Last week at the farmers market, a new apple caught my eye: Summer Rambo. I was captivated by the name and inquired of the farmer. He informed me that they are an early variety of apple, coming to harvest in late summer.
Of course, I bought a few and planned to dip them in honey for Rosh Hashanah, but I was also curious about the varietal, so I did some research. They date to 16th-century France, where they were referred to as “Rambour d’ete.” Rambures is a village in Picardy, France, where these apples are thought to have originated, and “ete” is French for summer.
The apples were later popular with American colonists, who referred to them as Summer Rambours or Rambour Francs. By the 1850s the name was anglicized to its current moniker, which I now know has absolutely nothing to do with the iconic Stallone action movie series.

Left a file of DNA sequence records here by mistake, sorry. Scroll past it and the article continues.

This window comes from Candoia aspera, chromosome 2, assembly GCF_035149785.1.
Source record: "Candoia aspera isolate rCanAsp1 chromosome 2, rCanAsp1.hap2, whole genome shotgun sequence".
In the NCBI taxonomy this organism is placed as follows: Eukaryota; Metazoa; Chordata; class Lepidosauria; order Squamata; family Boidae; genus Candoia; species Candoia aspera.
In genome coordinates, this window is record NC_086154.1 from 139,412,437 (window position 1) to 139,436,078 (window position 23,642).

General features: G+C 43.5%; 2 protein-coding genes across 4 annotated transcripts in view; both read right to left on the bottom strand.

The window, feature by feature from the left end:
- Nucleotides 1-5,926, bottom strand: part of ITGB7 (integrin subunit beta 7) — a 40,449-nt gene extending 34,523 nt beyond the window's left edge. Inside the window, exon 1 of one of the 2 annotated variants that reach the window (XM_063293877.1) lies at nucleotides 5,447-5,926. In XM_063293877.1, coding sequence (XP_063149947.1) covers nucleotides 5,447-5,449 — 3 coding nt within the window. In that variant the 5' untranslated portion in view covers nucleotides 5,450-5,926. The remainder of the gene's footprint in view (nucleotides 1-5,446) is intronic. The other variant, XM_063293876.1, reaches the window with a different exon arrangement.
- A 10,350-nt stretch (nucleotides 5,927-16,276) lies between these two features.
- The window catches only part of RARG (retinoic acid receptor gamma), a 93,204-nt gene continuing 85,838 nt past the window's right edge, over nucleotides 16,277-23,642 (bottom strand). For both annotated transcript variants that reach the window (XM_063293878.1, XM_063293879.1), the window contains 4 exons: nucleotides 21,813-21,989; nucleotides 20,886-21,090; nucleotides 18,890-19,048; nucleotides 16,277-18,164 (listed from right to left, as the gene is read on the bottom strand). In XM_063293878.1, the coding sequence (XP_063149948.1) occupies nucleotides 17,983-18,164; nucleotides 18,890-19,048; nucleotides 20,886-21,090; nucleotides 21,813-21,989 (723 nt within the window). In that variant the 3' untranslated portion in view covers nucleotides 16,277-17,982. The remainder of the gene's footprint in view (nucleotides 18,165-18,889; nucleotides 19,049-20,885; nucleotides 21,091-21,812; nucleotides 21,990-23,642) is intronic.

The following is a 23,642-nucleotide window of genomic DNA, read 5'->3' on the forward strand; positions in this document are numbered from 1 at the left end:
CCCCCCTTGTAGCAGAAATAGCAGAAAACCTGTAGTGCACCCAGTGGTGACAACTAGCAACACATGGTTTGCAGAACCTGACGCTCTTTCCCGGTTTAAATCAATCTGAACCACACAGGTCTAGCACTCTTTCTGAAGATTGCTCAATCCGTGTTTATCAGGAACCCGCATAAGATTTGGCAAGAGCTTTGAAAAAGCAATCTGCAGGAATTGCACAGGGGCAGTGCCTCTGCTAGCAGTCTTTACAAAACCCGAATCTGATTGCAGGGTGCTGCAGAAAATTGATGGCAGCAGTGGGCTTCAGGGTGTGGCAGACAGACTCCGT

But back to the apples: They are on the smaller side, which makes sense since they are harvested early. Taste- and texture-wise, they are similar to a Granny Smith — tart, crisp, with little sweetness. Paired with honey, they are pretty perfect; sometimes sweeter apples can make that combo a bit cloying.
If you happen to get your hands on some, grab them — they will soon be replaced by autumn varietals — but this year my holiday table will be graced with Summer Rambos.
In addition to the holiday tradition of apples and honey or for a healthy snack, Summer Rambos would be ideal used as follows:
- In cakes, pies, cobblers, tarts or turnovers
- In apple sauce
- Sliced and served with cheese
- On toast with nut butters
- Chopped in oatmeal or muesli